Stocks crashed spectacularly in the largest selloff of the year. Volume was off the charts as we undercut all the stop-losses clustered under the 50dma, 1600, and 1598.
As sick as the market feels, we are still within 6% of all-time highs. For bears that means plenty of downside remains. For bulls this is just another routine dip on the way higher. And who knows, both could be right if we selloff a bit more before rebounding to new highs this fall.
Markets often reverse on a capitulation bottom. This is the largest decline and highest volume of the entire selloff; the classic pain trade. Many previously confident traders are persuaded into selling because the market hit their stop-loss, or alternately they just can’t take the pain of seeing their account fall any further. But the thing to remember is markets only go down on new selling. If the recent plunge triggered a majority of the stop-losses and shook out a large chunk of holders sitting on the fence, the supply of available sellers might be drying up.
I very well could be the biggest idiot in the room for seeing opportunity in this slide, but that comes with the territory of being a contrarian. I will be the first to admit I can be wrong, but that’s what stops are for.
Any disciplined bull should be out of the market, either because they sold recent strength, or they were stopped out on the way down. The advantage of being in cash at times like this is it gives us the clarity to see the next trade. Anyone still holding is jumping between hope and fear and that is clearly a poor way to trade the market.
I still think we are closer to the end of this selloff, but we can wait to buy the rebound above 1600 and there is no reason to force a trade in this volatile, sideways market. Sitting on cash is a legitimate position. Remember, it is easy to make money in the markets, the hard part is keeping it. Don’t do anything stupid.
We sliced through support on our way to 1588. This is finally a legitimate place to put on a short trade with a stop above recent support.
A bear can put on a short with a stop above 1600. Anyone already sitting on short profits should consider locking in some of those gains or at least move their stop down to 1600. We are in this to make money and the only way we can do that is by selling our winners.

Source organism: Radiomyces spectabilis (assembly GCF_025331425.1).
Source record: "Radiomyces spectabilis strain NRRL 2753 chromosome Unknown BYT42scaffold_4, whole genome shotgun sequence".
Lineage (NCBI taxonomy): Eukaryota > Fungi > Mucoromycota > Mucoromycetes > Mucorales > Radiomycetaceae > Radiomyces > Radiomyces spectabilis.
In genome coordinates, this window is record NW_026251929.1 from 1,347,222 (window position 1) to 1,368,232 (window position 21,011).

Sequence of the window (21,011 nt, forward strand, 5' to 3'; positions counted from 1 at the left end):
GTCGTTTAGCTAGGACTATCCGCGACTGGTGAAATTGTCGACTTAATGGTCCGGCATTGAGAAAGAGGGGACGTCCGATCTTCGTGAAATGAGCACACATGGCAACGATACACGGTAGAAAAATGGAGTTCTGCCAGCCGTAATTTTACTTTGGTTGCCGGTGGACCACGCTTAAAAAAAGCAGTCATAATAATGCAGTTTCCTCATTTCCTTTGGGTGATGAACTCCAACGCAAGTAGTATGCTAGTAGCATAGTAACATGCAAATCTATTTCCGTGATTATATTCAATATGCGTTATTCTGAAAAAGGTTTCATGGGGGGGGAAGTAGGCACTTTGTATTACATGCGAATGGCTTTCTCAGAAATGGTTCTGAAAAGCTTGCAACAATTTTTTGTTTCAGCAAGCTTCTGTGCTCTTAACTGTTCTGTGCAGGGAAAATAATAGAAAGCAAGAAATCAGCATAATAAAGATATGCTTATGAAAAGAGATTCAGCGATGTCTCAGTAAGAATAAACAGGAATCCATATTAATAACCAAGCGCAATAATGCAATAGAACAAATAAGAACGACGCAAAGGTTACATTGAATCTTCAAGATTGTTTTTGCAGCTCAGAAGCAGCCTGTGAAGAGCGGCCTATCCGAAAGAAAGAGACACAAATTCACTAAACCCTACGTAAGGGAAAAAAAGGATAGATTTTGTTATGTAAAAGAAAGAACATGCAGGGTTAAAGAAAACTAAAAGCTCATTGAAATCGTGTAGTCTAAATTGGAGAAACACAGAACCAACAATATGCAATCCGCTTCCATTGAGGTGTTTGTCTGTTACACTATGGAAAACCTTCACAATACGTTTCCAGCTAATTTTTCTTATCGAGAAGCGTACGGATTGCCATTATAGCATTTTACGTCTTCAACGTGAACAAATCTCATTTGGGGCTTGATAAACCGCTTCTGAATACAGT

Bulls should wait to buy the bounce above 1600. Our plan this summer is selling strength and buying weakness. This certainly qualifies as weakness, we just need to wait for the right opportunity.
AAPL continued its slide under the 50dma, but its loss was less than the broad market as it actually out performed on a relative basis. While encouraging, that is not a valid reason to buy or hold this weakness. Any disciplined bull should be out of this stock and waiting for the rebound back above the 50dma. On the other side, a bear can short with a stop above the 50dma.
Gold’s 7% selloff would normally be one for the history books, but unfortunately for gold-bugs it is simply par for the course this spring. The last few years gold was bought to protect against a weak economy, a strong economy, inflation, and deflation. Now it is a sell for all the same reasons. Obviously gold was nothing more than a momentum trade and that momentum has turned. I’m not sure if there is enough downside to justify shorting GLD here, but those hoping for a rebound to previous levels will be waiting a long time.
Plan your trade; trade your plan
Jani Ziedins (pronounced Ya-nee) is a full-time investor and writer who has successfully traded stocks and options for more than a decade. He earned a B.S. in Mechanical Engineering from the Colorado School of Mines and an MBA and M.S. Marketing from the University of Colorado Denver. His prior professional experience includes manufacturing engineering at Fortune 500 companies, structural engineering, small business consultant, collegiate instructor, and managing investment real estate. He is now fortunate enough to trade full-time from home, affording him the luxury of spending extra time with his wife and two young children.